“Did you tell the truth?” Cameron asked me. He cranked up the car, checked both ways before backing out. That’s my brother. Not known to soften a punch.

“Yes, of course I told the truth,” I said, a bit touchy. “The police believe I found the body, but they think I made the rest up.”

“You don’t know that, Cassie.” Cameron turned on his blinker, took a right onto the street. “You haven’t been in their jail for a long time. Besides, lots of times the police use convicted people as sources. Anyway, I have an idea.”

“What idea?” I asked. “Our sole lead is a unique pair of cowboy boots.”

“We need to find the boots,” Cameron said.

“Maybe we should leave that hunt to the police,” I said. “Otherwise they could arrest me for hindering an investigation.” I didn’t want to go back to jail no matter what. I had worked too hard on my sobriety.

“We won’t get in their way. We’re allowed to shop at shoe stores. That’s not a crime.”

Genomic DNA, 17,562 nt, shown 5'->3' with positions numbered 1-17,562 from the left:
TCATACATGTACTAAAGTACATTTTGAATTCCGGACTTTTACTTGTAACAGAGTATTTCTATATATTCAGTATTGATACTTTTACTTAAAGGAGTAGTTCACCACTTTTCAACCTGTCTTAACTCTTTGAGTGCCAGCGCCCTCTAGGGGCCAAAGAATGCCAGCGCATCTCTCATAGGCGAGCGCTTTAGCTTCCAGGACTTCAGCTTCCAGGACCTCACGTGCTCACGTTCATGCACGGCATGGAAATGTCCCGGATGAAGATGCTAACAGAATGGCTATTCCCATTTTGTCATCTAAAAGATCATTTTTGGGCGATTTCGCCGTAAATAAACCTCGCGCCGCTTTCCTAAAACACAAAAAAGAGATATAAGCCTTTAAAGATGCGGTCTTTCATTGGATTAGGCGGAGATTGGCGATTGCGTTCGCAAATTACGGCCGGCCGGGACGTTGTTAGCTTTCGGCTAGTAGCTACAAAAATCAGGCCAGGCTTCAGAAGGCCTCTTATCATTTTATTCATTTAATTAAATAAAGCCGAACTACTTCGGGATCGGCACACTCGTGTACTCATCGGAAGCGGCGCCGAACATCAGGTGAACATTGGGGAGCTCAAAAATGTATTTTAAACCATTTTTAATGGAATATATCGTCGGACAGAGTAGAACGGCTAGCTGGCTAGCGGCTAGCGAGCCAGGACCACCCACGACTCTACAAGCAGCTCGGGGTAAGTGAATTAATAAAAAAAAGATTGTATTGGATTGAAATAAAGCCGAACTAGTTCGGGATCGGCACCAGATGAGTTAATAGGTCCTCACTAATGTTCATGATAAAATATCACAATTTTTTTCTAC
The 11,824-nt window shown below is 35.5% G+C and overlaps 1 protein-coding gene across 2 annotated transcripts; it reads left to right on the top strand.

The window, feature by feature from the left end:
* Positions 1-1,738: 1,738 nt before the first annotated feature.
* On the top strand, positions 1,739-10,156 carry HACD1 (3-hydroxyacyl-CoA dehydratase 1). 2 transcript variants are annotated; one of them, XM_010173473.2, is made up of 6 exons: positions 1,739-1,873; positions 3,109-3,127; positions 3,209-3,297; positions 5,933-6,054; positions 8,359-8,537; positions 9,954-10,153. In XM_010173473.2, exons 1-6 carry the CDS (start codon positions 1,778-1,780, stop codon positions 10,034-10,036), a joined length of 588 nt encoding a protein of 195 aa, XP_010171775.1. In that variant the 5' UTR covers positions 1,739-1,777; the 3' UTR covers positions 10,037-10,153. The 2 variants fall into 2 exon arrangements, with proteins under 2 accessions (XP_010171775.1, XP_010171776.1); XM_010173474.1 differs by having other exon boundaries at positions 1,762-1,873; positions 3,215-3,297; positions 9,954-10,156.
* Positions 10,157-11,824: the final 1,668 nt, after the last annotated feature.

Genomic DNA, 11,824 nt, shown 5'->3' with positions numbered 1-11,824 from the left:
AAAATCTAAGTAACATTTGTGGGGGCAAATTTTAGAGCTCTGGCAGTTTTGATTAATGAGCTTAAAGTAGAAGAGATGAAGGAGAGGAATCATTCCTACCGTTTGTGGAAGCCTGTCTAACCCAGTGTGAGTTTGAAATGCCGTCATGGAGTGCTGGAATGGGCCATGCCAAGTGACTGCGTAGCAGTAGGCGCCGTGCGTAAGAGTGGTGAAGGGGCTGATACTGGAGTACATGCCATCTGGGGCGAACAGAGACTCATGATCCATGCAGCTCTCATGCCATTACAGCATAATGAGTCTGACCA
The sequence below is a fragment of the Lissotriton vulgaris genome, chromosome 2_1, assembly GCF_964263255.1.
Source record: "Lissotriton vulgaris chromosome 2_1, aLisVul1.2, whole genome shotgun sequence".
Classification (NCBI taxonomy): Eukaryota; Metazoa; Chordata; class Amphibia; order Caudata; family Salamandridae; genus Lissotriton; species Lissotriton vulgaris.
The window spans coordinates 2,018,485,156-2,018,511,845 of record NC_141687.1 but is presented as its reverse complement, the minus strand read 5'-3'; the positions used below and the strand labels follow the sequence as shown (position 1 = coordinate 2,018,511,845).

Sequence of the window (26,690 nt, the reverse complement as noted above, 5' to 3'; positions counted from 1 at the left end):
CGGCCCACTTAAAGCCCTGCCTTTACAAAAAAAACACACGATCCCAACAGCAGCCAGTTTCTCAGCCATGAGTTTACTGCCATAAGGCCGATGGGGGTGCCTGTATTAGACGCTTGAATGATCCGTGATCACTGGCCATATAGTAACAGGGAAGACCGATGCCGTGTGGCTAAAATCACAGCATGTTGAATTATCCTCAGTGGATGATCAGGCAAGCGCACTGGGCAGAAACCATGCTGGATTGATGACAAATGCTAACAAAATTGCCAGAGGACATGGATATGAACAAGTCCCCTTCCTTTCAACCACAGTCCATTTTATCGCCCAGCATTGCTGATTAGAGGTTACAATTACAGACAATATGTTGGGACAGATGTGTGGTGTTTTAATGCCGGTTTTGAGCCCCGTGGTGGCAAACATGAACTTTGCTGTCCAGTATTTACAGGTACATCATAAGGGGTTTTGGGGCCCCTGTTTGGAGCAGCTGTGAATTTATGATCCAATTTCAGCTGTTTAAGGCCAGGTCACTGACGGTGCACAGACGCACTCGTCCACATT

I smiled. Cameron got pleasure from solving complicated puzzles. Fascinated by the contents of forensic books, he devoured them, absorbing the information like a paper towel. Happy to have an expert on my side, I believed Cameron would find the boots, solve the case, and vindicate me.

He pulled into the driveway. “If the man is living around here, then he’d go to a local shoe shop to get the custom work done on his boots.”

We went back to the house. He unlocked the front door and opened it.

“That’s brilliant,” I said, walking into the living room. “There can’t be many shoe shops in town, and such unique boots should jump to mind.” I sat down on the couch and waited for Cameron to make the next move.

He picked up his cell phone, checked the shoe repair shop listings. “I found four. We’ll start by calling them.”

Cameron called the first number and put on his waiting face. “Hello,” he said. “My friend noticed a pair of silver-tipped boots someone was wearing. We wondered if your shop might have done the custom work.”